collage of Korean book, concert, and korean language study in notebook

My Journey With Learning Korean: More Than a Language

Do you ever get into something and think: “Maybe it’s just a phase?” That was me, six years ago when I started listening to K-pop. The world of K-pop was so fascinating to me and learning about it seemed to be never-ending and I enjoyed every part of it. Becoming an avid listener of K-pop, naturally, I was exposed to Korean culture and society and I felt myself itching to learn everything about it. From Korean history, literature, film, I got my hands on whatever I could access. Interestingly, it wasn’t something I always went out of my way to do; it was a domino effect of one source leading to another whether it was a book, film, or video. Still, I put off learning Korean language because I truly thought my interest in the culture wouldn’t last that long. And I’ve picked up and dropped so many languages in the past that this wasn’t something new to me.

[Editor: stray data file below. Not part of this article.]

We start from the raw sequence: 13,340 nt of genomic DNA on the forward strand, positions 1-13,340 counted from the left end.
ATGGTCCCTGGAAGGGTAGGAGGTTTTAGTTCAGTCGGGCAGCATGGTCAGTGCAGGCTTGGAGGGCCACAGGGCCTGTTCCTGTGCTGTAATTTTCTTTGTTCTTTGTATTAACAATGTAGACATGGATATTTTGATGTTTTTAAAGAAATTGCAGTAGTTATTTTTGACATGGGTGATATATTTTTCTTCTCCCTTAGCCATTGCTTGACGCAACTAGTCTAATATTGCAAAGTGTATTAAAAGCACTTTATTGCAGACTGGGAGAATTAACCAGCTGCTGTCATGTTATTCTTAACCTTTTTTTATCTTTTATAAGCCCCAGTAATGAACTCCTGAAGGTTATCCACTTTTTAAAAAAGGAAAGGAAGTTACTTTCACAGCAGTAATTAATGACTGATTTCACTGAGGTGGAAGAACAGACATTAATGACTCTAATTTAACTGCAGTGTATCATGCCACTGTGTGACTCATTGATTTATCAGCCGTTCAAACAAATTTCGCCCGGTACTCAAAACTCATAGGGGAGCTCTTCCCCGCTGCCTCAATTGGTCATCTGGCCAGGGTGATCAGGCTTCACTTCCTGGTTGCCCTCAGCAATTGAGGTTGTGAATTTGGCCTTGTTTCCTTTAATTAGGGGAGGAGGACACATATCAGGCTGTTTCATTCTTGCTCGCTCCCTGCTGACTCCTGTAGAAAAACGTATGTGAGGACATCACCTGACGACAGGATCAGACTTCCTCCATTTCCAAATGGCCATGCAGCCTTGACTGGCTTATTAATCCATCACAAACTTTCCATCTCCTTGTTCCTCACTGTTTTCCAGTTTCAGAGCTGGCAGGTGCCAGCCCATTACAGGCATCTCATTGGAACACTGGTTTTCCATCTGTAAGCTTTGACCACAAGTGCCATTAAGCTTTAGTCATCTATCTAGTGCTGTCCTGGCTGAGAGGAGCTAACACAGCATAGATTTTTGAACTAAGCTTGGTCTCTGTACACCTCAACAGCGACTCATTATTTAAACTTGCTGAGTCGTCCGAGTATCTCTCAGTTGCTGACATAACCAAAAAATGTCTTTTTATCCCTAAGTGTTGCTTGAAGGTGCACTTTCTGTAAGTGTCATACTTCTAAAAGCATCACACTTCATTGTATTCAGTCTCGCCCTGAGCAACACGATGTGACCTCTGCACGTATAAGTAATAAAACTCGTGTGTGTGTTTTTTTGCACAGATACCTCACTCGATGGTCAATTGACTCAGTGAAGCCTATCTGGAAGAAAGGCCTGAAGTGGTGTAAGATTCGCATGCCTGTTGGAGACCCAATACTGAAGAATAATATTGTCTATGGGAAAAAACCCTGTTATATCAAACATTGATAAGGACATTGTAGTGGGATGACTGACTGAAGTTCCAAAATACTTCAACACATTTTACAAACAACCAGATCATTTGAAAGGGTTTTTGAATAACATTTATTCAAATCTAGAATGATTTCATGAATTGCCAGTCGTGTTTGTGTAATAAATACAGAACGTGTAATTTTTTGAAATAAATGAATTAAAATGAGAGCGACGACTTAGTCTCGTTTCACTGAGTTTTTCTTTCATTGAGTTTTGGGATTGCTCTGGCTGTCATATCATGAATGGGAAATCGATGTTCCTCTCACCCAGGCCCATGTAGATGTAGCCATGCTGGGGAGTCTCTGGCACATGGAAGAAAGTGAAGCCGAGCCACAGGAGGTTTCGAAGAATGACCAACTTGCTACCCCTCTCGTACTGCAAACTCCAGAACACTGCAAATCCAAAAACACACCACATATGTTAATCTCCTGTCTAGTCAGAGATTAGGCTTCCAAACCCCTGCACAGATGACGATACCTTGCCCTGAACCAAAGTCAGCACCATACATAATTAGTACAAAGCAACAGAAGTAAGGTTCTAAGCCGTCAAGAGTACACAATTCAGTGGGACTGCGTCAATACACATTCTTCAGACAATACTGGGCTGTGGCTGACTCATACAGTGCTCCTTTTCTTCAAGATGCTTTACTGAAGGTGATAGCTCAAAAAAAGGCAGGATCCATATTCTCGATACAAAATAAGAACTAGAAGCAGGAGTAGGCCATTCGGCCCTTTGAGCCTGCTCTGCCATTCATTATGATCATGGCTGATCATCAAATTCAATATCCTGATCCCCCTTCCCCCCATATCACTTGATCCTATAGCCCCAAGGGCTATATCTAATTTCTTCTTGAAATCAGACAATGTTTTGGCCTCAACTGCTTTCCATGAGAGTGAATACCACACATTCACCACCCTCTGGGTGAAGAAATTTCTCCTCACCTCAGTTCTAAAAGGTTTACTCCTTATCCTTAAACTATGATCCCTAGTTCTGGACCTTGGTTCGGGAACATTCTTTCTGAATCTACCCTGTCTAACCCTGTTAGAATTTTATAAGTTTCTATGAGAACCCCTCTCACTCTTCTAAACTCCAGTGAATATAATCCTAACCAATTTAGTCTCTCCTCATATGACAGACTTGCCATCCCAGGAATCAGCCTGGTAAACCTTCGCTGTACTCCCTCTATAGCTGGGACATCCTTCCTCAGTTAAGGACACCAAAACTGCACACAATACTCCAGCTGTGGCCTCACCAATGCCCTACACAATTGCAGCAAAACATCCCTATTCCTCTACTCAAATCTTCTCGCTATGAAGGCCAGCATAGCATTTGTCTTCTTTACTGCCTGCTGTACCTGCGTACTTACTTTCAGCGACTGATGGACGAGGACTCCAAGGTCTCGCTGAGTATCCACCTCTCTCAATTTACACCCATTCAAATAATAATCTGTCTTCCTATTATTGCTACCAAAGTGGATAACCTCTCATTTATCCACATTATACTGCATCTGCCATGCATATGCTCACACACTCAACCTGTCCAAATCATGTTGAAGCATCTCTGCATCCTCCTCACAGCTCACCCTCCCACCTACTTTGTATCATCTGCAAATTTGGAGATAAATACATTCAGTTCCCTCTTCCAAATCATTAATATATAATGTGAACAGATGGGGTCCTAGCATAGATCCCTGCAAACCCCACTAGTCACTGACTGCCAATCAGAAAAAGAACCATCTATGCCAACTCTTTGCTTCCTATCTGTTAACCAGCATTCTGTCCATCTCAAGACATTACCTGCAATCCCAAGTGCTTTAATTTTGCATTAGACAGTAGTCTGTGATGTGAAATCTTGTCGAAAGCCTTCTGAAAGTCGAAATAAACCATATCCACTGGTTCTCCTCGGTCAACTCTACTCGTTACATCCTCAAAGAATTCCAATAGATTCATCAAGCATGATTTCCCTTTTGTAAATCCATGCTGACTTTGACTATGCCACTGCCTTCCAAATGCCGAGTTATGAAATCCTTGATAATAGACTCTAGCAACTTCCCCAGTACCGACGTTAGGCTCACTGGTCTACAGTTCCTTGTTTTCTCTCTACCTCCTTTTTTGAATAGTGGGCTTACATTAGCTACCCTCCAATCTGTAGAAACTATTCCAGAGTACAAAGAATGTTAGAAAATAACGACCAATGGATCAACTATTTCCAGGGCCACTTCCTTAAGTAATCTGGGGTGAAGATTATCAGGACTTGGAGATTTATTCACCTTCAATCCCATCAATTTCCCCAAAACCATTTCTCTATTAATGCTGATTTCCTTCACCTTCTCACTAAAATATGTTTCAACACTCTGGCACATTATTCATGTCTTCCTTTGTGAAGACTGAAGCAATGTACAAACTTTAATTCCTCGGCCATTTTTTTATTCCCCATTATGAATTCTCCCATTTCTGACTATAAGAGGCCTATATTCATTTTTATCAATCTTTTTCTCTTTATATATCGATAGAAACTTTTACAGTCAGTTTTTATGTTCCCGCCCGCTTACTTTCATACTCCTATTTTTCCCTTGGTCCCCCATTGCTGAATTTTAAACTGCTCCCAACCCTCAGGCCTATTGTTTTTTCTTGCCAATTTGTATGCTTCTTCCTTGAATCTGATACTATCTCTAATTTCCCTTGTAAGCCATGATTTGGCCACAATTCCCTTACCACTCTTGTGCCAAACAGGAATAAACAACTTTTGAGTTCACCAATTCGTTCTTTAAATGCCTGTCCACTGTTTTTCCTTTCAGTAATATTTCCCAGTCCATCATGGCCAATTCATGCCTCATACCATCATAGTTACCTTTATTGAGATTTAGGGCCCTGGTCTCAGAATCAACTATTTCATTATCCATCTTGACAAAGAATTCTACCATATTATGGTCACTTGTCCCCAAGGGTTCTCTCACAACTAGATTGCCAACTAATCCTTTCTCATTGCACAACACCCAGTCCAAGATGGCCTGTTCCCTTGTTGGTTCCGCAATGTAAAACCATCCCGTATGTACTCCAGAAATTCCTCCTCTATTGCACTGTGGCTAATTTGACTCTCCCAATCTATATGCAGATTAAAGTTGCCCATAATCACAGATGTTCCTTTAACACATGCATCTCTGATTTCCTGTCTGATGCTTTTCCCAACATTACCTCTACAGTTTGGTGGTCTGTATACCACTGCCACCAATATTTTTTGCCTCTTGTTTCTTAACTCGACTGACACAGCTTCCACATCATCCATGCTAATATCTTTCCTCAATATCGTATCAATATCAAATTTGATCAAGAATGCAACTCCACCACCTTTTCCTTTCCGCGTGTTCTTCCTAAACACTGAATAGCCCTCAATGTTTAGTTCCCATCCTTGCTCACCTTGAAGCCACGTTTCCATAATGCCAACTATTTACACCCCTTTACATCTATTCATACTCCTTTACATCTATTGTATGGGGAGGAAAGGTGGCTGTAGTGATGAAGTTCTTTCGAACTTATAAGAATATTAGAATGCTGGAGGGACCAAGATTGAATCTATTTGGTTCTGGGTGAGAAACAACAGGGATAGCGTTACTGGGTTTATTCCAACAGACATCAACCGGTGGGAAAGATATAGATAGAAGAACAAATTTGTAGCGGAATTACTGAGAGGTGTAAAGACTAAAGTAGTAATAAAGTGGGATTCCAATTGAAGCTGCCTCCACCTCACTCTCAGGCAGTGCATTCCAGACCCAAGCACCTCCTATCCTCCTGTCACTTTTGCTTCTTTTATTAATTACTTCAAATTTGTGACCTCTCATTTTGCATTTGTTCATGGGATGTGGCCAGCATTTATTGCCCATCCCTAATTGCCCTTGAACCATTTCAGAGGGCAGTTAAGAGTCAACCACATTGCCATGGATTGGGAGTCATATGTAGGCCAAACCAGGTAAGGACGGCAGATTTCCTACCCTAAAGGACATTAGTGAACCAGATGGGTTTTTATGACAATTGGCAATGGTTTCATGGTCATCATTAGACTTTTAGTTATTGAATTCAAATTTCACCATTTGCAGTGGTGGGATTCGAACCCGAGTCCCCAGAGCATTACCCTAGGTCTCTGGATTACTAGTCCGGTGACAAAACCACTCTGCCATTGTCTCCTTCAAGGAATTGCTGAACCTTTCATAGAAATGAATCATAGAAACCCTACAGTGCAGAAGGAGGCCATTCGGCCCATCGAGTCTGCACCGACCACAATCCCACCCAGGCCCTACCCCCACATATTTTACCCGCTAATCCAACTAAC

indoor concert
DAY6 concert, November 2018

Still, it’s been six years and little has changed. I’m invested more in Korean culture than ever. When people ask me what piques my interest about it, I have many reasons but can’t think of a singular one that captures exactly what my appreciation means to me. I decided to pursue learning Korean language seriously after I finished writing a book that is set in South Korea. I knew that if I was writing something outside of my own experience I had to get it right.

With the years I spent getting to know Korean culture via translated sources, I was certain that there was so much I was missing because of the language barrier. I no longer wanted to limit what I know because of language and I feel that if I’m writing material in a space I haven’t been exposed to then I can’t have a selective understanding of it.

korean-style indoor barbeque
Korean-style barbeque 🙂

I’ve learned that learning a language means more than speaking and understanding. At its core, knowing another language is a cultural exchange. The polyglots that speak a plethora of languages do so because they have this itch to discover what they can’t when a language barrier exists. Rather than being miles away from carrying a conversation, each word or phrase they learn is one step closer to connecting with a community.

This is the first part of my Korean language journey. In the next part, I’ll cover exactly how I am learning Korean right now and the materials I use.

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